The fast and furious: variation in malaria parasite multiplication

- From the field to the flask: how Plasmodium falciparum adapts to culture

Like Comment
Read the paper

Most of our knowledge about the molecular and cellular biology of malaria parasites is based on “lab strains”, particularly a small number of Plasmodium falciparum isolates that have been cultured in vitro for years. Using the same clonal populations in laboratories all around the world helps with reproducibility and comparability of studies, for example when testing novel anti-malarial drugs. However, how lab strains differ from clinical isolates has been surprisingly poorly investigated, and there is a risk that new understanding and treatments or vaccines being developed may be skewed towards lab strains.

We previously showed that adaptation to in vitro culture may lead to acquisition of premature stop codons in transcription factors and other key genes1. The new and larger study we present here characterises the phenotypes of a larger set of clinical isolates that were cultured continuously for 5 months (Fig 1). At regular intervals, we performed whole genome sequencing and measured the parasite multiplication rate in an exponential growth assay2. The multiplication rates varied substantially among the isolates but most increased over time, indicating that strains adapt to their in vitro environment, although premature stop codon mutants only emerged in a minority of the isolates during culture. Very importantly, the multiplication rates at all times correlated with the initial parasitaemia levels in the patient on the day the blood sample was collected. In other words, an isolate derived from a patient with relatively high parasitaemia will multiply in culture on average faster than an isolate from lower parasitaemia, a trend still observed after 5 months of culture adaptation (Fig 2).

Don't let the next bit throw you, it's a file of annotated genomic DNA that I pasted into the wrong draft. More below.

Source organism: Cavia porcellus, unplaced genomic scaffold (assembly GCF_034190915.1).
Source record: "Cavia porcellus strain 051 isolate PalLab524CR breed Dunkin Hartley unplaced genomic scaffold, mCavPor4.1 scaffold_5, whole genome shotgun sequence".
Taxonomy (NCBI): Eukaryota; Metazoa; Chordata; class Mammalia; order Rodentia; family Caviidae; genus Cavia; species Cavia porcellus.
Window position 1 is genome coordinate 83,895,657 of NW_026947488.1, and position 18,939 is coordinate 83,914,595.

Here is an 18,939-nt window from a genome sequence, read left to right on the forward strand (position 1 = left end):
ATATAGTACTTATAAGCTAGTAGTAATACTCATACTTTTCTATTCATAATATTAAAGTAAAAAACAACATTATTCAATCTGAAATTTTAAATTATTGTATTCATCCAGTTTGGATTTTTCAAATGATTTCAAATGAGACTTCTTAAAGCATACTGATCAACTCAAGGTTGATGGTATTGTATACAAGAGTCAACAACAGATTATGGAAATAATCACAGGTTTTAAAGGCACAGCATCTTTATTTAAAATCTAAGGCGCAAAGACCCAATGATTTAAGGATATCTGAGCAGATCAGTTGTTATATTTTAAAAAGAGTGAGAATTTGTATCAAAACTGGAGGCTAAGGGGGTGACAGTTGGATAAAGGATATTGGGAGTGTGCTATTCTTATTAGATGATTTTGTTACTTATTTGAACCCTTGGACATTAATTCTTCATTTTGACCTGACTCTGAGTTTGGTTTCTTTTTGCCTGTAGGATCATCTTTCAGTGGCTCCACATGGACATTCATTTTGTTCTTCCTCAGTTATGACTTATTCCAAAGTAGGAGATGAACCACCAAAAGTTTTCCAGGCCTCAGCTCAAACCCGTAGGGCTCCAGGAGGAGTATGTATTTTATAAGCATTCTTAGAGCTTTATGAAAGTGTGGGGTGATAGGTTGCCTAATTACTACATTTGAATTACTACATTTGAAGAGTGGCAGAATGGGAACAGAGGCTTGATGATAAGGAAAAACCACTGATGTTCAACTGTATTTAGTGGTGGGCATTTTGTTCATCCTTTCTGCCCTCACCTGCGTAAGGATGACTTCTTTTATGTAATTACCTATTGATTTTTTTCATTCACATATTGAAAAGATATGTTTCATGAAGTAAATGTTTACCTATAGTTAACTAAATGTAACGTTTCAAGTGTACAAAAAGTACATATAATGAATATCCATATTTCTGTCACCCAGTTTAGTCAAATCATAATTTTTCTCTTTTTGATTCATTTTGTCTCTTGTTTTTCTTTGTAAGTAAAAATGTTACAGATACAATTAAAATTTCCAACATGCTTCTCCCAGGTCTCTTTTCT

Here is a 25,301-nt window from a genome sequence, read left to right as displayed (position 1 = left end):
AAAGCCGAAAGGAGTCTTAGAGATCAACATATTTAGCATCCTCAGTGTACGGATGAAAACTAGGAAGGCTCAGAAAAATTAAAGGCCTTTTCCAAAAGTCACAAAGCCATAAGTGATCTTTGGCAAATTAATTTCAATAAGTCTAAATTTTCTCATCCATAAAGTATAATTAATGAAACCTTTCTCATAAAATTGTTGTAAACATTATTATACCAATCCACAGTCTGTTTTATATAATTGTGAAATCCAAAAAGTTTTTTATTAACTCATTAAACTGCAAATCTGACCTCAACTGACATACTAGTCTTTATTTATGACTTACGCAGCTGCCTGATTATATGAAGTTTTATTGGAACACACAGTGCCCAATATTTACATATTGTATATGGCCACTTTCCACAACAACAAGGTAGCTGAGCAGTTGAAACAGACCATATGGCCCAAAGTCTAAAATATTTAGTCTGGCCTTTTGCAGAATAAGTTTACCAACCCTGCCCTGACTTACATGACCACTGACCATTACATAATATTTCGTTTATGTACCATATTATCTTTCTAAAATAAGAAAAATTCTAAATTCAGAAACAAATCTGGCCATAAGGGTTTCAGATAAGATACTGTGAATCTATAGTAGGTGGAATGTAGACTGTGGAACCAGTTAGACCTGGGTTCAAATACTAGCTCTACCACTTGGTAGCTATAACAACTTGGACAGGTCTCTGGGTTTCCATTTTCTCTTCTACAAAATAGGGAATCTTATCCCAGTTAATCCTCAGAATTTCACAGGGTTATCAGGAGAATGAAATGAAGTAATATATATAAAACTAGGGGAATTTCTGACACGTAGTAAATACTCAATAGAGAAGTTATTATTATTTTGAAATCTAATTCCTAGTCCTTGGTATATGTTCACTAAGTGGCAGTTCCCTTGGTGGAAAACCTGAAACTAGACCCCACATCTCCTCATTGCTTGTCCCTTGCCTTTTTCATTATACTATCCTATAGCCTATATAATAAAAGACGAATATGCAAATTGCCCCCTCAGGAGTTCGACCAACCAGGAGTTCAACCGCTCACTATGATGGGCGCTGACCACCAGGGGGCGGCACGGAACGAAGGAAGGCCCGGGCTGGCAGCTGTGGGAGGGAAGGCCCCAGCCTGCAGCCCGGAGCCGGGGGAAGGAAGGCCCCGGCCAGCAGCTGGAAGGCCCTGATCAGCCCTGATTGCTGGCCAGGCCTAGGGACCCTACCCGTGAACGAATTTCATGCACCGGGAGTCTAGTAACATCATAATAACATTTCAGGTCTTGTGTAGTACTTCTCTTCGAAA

The parasite multiplication rate is theoretically an important determinant of virulence, and here we show that for P. falciparum this is at least partly intrinsic to each strain. Such initial variation occurring in natural infections persists in vitro even while culture adaptation proceeds. This discovery encourages different areas of research: What is the main cellular mechanism of the multiplication rate variation? Here we found only limited variation in the number of merozoites produced per multiplication cycle, but the invasion efficiency remains to be measured, and the multiplication cycle duration also needs to be investigated as potentially important. Larger studies on the multiplication rate phenotypes of clinical isolates will be needed to address to what extent the variation is encoded in parasite genomic differences, or due to epigenetic regulation.

The full article can be found here.

Figure 1. Parasite multiplication rates in a panel of 24 new Ghanaian P. falciparum clinical isolates over five months of continuous culture. Multiplication rates of the clinical isolates increased over time, with a mean of 5.1-fold after 77 days and 6.4-fold after 153 days (Mann-Whitney test).

 

Figure 2. Parasite multiplication rates correlate significantly with levels of parasitaemia measured in patients. Univariate significant correlation with patient parasitaemia levels for multiplication rates assayed after 153 days of culture.

 

 

 

  1. Claessens, A., Affara, M., Assefa, S. A., Kwiatkowski, D. P. & Conway, D. J. Culture adaptation of malaria parasites selects for convergent loss-of-function mutants. Sci. Rep. 7, 41303 (2017).
  2. Murray, L. et al. Multiplication rate variation in the human malaria parasite Plasmodium falciparum. Sci. Rep. 7, 6436 (2017).

Claessens

PI, University of Montpellier

No comments yet.